A year ago, Messina gave the campaign a formidable goal: to call up every person who had volunteered or donated to the effort in '08 and ask them to come back onboard. The outreach was initiated by a core group of loyal campaign volunteers who had been working with the Democratic National Committee since the end of the last campaign.
It was tough going. In 2008, campaign organizers could muster 1,000-person crowds with a single e-mail blast. This time, only a handful of potential volunteers would show up – and those who did wanted to vent as much as they wanted to help. "The first meetings they had, these young organizers out there are really hearing it," says Figueroa. "They actually had to organize to get people to show up. A good, solid 10 to 15 minutes of material about 'what the hell we expected' and 'what didn't happen' and 'why we're so disappointed.'" The challenge for the organizers was to listen – and then to turn the passion around, telling the disgruntled supporters that they had a choice to make: Give up and let the Republicans take back the White House, or get to work again and fight for four more years.
The campaign focused heavily on the president's accomplishments: averting a Great Depression, rescuing the auto industry, repealing the discrimination of "don't ask, don't tell," overhauling health care, ending the war in Iraq, nominating two women to the Supreme Court and taking out Osama bin Laden, not to mention two years of steady employment growth and 3.5 million new jobs. By November, the campaign had logged a staggering 1 million conversations with former supporters.
The ultimate goal is to reactivate these core supporters as volunteers, plugging them into a new and improved version of Obama's campaign machine. In 2008, the campaign was so awash in cash and volunteers that it resembled a "fantasy camp for political operatives," writes former campaign manager David Plouffe. But that effort, despite its groundbreaking integration of social media and Internet fundraising, was far from perfect. Outwardly, the campaign looked like "a very smooth, corporate exercise," recalls Plouffe. "In reality, it functioned more like a MASH unit day-to-day."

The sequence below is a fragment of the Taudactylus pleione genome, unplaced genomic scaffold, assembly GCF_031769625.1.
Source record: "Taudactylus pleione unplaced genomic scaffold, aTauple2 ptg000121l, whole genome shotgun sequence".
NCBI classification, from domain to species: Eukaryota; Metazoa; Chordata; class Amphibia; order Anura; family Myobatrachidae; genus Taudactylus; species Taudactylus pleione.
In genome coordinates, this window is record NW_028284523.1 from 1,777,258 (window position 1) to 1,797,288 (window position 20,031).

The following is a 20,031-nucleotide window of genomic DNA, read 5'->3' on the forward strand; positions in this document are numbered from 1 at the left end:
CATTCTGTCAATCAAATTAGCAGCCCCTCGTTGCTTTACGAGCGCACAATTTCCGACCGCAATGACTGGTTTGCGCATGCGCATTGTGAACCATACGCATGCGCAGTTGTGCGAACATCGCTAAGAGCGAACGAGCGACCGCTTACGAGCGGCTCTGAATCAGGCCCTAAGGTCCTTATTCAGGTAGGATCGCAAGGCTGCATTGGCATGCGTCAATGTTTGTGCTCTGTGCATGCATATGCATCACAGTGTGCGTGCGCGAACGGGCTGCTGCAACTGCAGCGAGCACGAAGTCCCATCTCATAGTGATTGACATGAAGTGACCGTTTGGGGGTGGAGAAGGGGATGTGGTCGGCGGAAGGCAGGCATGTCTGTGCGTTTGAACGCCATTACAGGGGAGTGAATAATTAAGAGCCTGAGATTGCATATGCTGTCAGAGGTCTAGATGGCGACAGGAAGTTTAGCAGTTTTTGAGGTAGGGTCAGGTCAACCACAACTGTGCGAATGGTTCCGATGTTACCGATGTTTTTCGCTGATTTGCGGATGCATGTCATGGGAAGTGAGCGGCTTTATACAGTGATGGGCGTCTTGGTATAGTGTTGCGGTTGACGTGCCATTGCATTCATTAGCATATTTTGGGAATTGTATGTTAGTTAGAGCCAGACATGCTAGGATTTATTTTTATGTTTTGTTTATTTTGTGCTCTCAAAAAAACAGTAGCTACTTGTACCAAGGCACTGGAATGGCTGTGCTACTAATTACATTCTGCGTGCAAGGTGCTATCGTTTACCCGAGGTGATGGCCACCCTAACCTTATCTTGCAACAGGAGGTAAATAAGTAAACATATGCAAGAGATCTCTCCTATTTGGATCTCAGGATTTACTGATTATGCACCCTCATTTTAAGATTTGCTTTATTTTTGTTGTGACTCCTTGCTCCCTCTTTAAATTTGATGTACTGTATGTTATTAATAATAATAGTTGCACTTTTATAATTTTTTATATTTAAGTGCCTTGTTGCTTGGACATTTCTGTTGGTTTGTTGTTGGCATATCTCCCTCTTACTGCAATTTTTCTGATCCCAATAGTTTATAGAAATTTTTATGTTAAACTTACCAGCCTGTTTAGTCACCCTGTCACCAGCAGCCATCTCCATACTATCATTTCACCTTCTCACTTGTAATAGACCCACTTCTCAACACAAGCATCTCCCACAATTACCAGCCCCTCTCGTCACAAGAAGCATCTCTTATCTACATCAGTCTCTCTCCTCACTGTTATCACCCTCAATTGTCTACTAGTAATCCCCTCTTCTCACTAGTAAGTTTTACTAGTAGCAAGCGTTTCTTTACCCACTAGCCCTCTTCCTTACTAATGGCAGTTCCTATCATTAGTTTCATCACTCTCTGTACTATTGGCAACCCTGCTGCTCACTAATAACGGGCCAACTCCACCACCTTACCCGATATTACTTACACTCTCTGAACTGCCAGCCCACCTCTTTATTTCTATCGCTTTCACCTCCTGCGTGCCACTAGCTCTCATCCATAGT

Huge quantities of data about donors and volunteers and e-mail subscribers flowed into the campaign, but were dumped into multiple databases that couldn't be easily cross-referenced. My.barackobama.com – the campaign's social network – signed up 2 million members and gave volunteers unprecedented capacity to organize house parties and phone banks. But those well-meaning volunteers often found themselves working from outdated scripts, or sending voters to out-of-the-way meetings because the system didn't understand the local geography of battleground counties. For all the grassroots enthusiasm, the campaign was unable to impose a coordinated, hierarchical structure on the freewheeling, self-organized efforts that sprang up during the primary battle.
The 2012 campaign has been retooled for ruthless efficiency and top-to-bottom control. At the center of the overhaul is a closely guarded tool that the campaign will soon debut called Dashboard, which builds on a rudimentary platform that techie staffers coded during the crush of the 2008 election. In its first iteration, known as NationalField, the tool was accessed exclusively by campaign staffers, who used it to monitor the daily activities of the sprawling grassroots effort. Dashboard seeks to take this brand of high-tech organizing to the campaign's masses, creating a kind of Facebook for local activists. The first time you log in, Dashboard will assign you to a team of volunteers the campaign is organizing in your neighborhood. You'll compete with local teammates, and the campaign will track your performance in real time.
"You can see what others have done, and you can track your own progress," says Teddy Goff, the campaign's digital director. "It's like a personal fundraising thermometer – but at scale, and applied to field organizing."
The 2012 campaign will still have field offices, but that's not where the action will be. With Dashboard and other high-tech tools, a canvasser with a smartphone can plug into a constantly updating list of door-knock targets based on their GPS location, without ever having to check into a campaign office. "Instead of 100 people in a central location, we'll have 300 people in a lot of decentralized places," says Jeremy Bird, the campaign's handsome, boyish field director, who made waves in 2008 by orchestrating Obama's upset win over Hillary Clinton in South Carolina. "We're building an ecosystem in which every corner of a state is covered, and it's the local volunteers who are talking to their neighbors. And people are much likelier to trust their neighbor than they are a paid-for-by ad on TV. That power of the personal narrative and the relationships of people on the ground – that's the persuasion part."